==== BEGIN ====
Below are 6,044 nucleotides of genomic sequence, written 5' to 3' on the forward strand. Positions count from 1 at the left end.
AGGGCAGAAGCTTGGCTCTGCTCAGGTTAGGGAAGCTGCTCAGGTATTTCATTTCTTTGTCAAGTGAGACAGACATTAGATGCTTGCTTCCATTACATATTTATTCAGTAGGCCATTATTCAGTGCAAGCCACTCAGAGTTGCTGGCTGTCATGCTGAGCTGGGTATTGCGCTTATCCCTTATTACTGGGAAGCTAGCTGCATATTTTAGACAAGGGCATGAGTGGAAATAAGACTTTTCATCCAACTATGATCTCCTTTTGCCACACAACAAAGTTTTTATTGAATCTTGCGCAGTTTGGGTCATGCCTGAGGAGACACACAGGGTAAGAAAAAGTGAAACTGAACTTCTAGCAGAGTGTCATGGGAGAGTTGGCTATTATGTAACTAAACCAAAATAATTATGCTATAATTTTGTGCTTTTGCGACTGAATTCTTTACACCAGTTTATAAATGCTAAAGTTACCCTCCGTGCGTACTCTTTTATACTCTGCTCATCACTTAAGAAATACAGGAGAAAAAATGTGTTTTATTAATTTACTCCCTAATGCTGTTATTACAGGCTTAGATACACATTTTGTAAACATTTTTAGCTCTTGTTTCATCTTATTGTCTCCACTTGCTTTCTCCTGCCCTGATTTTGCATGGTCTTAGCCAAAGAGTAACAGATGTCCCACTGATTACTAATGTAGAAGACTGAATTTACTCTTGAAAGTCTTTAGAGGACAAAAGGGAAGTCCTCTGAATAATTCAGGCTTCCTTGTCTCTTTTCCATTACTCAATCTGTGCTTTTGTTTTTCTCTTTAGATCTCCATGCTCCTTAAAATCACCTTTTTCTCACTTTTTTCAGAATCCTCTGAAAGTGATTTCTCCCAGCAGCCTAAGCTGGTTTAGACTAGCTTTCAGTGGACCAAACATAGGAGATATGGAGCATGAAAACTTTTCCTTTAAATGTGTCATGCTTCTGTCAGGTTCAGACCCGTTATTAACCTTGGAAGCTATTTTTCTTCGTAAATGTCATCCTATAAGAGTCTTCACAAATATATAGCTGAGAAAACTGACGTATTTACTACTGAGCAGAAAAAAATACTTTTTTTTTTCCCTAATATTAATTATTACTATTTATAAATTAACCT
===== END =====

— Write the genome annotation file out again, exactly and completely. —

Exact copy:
Below are 6,044 nucleotides of genomic sequence, written 5' to 3' on the forward strand. Positions count from 1 at the left end.
AGGGCAGAAGCTTGGCTCTGCTCAGGTTAGGGAAGCTGCTCAGGTATTTCATTTCTTTGTCAAGTGAGACAGACATTAGATGCTTGCTTCCATTACATATTTATTCAGTAGGCCATTATTCAGTGCAAGCCACTCAGAGTTGCTGGCTGTCATGCTGAGCTGGGTATTGCGCTTATCCCTTATTACTGGGAAGCTAGCTGCATATTTTAGACAAGGGCATGAGTGGAAATAAGACTTTTCATCCAACTATGATCTCCTTTTGCCACACAACAAAGTTTTTATTGAATCTTGCGCAGTTTGGGTCATGCCTGAGGAGACACACAGGGTAAGAAAAAGTGAAACTGAACTTCTAGCAGAGTGTCATGGGAGAGTTGGCTATTATGTAACTAAACCAAAATAATTATGCTATAATTTTGTGCTTTTGCGACTGAATTCTTTACACCAGTTTATAAATGCTAAAGTTACCCTCCGTGCGTACTCTTTTATACTCTGCTCATCACTTAAGAAATACAGGAGAAAAAATGTGTTTTATTAATTTACTCCCTAATGCTGTTATTACAGGCTTAGATACACATTTTGTAAACATTTTTAGCTCTTGTTTCATCTTATTGTCTCCACTTGCTTTCTCCTGCCCTGATTTTGCATGGTCTTAGCCAAAGAGTAACAGATGTCCCACTGATTACTAATGTAGAAGACTGAATTTACTCTTGAAAGTCTTTAGAGGACAAAAGGGAAGTCCTCTGAATAATTCAGGCTTCCTTGTCTCTTTTCCATTACTCAATCTGTGCTTTTGTTTTTCTCTTTAGATCTCCATGCTCCTTAAAATCACCTTTTTCTCACTTTTTTCAGAATCCTCTGAAAGTGATTTCTCCCAGCAGCCTAAGCTGGTTTAGACTAGCTTTCAGTGGACCAAACATAGGAGATATGGAGCATGAAAACTTTTCCTTTAAATGTGTCATGCTTCTGTCAGGTTCAGACCCGTTATTAACCTTGGAAGCTATTTTTCTTCGTAAATGTCATCCTATAAGAGTCTTCACAAATATATAGCTGAGAAAACTGACGTATTTACTACTGAGCAGAAAAAAATACTTTTTTTTTTCCCTAATATTAATTATTACTATTTATAAATTAACCT